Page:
When financial uncertainty looms, hard assets offer both comfort and value. Investors are wise to mimic the shift in consumer priorities from the things one wishes to have to the things one needs, as evidenced by recent returns throughout the commodities complex. One company that really knows assets and how to profit from them is Brookfield Asset Management (NYSE: BAM). The company's latest spinoff, Brookfield Infrastructure Partners (NYSE: BIP), provides investors with an intriguing vehicle for exposure to a particular niche of commodity-related, recession-resistant assets: infrastructure. Assets consist of power transmission lines in Canada, Brazil, and Chile; plus substantial timber holdings in the Pacific Northwest.

Brookfield Infrastructure announced pro forma operating cash flow (Adjusted Net Operating Income) of $22.7 million, or $0.59 per unit, bolstered by $2.8 million in non-recurring revenue. At nearly twice the ANOI reported for the same period in 2007, the company appears to be weathering the financial storm quite well thus far.

Not surprisingly, BIP's timber unit has experienced some weakness lately amid depressed demand for lumber in the U.S. It's all thanks to the same housing crisis that has punished shares of its corporate cousin Brookfield Homes (NYSE: BHS). The company is adapting, though, taking advantage of the location of its lands in the Pacific Northwest to direct sales to the hungry Asian market. Meanwhile, BIP's transmission lines have generated some electric returns, thanks to favorable currency exchange rates and price increases.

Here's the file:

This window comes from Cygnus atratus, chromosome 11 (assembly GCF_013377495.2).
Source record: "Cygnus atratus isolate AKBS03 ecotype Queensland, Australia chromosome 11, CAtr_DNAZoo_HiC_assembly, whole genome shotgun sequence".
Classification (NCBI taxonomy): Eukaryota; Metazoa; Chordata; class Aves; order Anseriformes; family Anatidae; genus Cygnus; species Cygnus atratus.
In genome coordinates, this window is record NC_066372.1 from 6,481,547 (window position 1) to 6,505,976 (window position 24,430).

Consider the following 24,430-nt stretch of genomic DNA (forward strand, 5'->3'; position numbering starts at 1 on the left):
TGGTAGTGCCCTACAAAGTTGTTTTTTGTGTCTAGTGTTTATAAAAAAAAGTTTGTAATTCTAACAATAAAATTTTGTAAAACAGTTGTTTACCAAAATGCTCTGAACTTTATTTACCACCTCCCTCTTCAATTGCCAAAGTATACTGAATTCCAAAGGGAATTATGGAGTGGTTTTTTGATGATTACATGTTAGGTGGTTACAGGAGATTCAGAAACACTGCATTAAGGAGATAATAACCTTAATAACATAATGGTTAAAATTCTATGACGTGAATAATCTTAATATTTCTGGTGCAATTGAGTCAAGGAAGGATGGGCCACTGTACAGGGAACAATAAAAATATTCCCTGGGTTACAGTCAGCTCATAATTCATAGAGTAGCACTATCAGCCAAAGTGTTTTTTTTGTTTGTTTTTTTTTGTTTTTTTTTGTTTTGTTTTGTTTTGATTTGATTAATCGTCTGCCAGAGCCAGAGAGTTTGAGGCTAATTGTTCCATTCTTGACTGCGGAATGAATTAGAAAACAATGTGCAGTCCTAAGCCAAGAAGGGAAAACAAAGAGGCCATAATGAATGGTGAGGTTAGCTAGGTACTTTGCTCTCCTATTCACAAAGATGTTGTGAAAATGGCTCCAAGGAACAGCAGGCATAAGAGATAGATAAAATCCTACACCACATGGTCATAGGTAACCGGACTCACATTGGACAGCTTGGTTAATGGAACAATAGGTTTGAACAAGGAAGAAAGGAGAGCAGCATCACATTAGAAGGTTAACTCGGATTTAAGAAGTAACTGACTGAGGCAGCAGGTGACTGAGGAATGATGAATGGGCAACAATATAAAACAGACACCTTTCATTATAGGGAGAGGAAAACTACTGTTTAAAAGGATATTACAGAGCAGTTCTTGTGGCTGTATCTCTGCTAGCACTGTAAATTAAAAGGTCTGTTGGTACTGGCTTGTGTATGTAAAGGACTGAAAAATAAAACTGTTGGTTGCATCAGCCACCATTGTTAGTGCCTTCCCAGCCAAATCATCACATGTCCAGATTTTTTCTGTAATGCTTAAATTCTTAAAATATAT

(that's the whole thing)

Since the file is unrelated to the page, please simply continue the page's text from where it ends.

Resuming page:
Because of the prevailing economic climate, BIP is trading below its IPO price, and it continues to trade at a significant discount to the company's pro forma book value. If you seek hard assets as a store of value, then BIP might be a blip on your radar.